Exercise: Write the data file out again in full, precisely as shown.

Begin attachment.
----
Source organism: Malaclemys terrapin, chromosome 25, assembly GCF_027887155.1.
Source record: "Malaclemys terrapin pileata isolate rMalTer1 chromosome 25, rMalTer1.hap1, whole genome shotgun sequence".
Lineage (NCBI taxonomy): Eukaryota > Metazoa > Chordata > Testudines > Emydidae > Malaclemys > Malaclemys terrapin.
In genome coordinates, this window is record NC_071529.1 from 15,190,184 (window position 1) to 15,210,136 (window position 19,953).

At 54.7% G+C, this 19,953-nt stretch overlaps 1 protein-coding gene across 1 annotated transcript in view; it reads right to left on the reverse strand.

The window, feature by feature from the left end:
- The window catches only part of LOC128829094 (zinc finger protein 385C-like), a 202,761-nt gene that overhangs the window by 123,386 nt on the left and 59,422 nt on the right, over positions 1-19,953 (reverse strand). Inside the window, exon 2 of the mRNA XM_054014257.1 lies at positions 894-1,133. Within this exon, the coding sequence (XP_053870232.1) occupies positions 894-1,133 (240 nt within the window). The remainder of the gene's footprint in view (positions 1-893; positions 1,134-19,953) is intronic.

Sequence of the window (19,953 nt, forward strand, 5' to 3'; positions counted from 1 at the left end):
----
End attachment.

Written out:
Source organism: Malaclemys terrapin, chromosome 25, assembly GCF_027887155.1.
Source record: "Malaclemys terrapin pileata isolate rMalTer1 chromosome 25, rMalTer1.hap1, whole genome shotgun sequence".
Lineage (NCBI taxonomy): Eukaryota > Metazoa > Chordata > Testudines > Emydidae > Malaclemys > Malaclemys terrapin.
In genome coordinates, this window is record NC_071529.1 from 15,190,184 (window position 1) to 15,210,136 (window position 19,953).

At 54.7% G+C, this 19,953-nt stretch overlaps 1 protein-coding gene across 1 annotated transcript in view; it reads right to left on the reverse strand.

The window, feature by feature from the left end:
- The window catches only part of LOC128829094 (zinc finger protein 385C-like), a 202,761-nt gene that overhangs the window by 123,386 nt on the left and 59,422 nt on the right, over positions 1-19,953 (reverse strand). Inside the window, exon 2 of the mRNA XM_054014257.1 lies at positions 894-1,133. Within this exon, the coding sequence (XP_053870232.1) occupies positions 894-1,133 (240 nt within the window). The remainder of the gene's footprint in view (positions 1-893; positions 1,134-19,953) is intronic.

Sequence of the window (19,953 nt, forward strand, 5' to 3'; positions counted from 1 at the left end):